Fibromyalgia and the High Risk of Suicide

By Pat Anson, PNN Editor

Studies have shown that fibromyalgia patients are 10 times more likely to die by suicide than the general population, and about three times more likely than other chronic pain patients.

What can be done to reduce that alarmingly high risk?

One possible solution is for fibromyalgia patients to visit a doctor more often, according to a new study published in the journal Arthritis Care & Research.

Researchers at Vanderbilt University Medical Center analyzed health data for nearly 8,900 fibromyalgia patients, finding 34 known suicide attempts and 96 documented cases of suicidal thoughts – also known as suicide ideation. Then they looked at how often the patients saw a doctor.

On average, patients who had suicidal thoughts spent 1.7 hours seeing a doctor per year, while those who did not have suicide ideation visited a doctor an average of 5.9 hours per year.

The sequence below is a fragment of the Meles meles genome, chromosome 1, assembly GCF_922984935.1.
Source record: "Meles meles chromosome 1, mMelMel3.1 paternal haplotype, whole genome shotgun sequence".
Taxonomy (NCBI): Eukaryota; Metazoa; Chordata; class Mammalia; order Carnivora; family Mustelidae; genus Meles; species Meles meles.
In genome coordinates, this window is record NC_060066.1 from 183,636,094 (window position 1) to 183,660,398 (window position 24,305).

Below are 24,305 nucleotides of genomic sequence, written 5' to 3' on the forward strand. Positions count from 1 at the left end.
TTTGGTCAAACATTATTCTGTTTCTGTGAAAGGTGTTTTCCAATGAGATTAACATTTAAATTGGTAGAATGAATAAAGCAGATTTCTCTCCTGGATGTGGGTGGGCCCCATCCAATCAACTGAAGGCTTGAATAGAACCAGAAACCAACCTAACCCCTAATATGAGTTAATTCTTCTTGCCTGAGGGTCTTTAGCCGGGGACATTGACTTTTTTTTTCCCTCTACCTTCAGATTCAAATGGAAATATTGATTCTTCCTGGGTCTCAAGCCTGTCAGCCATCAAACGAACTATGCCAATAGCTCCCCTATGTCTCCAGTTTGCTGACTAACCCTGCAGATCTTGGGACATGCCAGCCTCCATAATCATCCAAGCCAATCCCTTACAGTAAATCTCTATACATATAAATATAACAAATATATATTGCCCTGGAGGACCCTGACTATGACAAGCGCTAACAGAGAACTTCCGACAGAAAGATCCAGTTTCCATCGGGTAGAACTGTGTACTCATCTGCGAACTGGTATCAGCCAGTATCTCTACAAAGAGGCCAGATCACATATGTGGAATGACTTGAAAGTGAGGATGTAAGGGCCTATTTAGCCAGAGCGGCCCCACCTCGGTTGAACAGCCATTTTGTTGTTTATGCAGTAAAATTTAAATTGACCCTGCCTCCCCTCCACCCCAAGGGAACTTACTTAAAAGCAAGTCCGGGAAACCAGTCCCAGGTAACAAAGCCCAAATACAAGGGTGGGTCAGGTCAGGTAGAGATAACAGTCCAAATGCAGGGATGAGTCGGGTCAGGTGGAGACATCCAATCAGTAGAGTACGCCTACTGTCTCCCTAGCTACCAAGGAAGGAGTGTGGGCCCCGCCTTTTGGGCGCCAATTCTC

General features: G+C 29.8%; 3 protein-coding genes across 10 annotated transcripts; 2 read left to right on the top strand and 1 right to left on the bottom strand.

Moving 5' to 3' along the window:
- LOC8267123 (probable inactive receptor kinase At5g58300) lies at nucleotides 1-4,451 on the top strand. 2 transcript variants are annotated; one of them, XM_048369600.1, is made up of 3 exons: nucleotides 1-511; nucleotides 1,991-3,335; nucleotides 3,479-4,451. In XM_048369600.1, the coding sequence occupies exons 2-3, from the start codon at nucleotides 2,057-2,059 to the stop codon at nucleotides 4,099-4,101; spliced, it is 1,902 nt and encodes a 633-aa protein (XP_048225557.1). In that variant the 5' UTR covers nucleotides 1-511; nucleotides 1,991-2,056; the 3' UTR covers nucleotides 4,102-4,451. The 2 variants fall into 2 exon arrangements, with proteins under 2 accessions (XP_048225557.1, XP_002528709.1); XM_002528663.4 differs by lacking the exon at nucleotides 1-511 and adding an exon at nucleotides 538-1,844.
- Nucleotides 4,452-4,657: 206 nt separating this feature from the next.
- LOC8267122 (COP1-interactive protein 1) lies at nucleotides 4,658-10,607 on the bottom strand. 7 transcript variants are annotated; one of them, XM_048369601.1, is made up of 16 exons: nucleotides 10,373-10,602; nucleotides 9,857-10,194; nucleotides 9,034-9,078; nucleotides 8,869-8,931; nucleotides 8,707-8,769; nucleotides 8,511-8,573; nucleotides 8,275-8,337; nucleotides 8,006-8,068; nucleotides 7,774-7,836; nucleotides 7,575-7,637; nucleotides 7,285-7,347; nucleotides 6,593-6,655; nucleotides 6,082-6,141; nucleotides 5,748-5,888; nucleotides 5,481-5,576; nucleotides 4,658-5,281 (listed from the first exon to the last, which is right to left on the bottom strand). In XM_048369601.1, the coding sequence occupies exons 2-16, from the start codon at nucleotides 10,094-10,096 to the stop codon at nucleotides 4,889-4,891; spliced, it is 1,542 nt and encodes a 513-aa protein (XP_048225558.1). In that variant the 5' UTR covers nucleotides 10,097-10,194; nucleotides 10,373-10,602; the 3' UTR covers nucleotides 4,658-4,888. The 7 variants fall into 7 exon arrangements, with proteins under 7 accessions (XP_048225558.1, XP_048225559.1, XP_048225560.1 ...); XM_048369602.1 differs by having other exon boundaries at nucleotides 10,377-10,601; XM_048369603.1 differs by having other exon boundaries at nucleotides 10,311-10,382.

The difference was even more substantial for those who tried to commit suicide. Fibromyalgia patients who attempted suicide saw a doctor for less than an hour a year, compared to over 50 hours per year for those who did not try to kill themselves.

“Fifty hours versus one hour – that’s a staggering difference,” said lead author Lindsey McKernan, PhD, a professor of Psychiatry & Behavioral Sciences at Vanderbilt University Medical Center. “They might have been at one appointment in a year and this disorder, fibromyalgia, takes a lot to manage. It takes a lot of engagement.”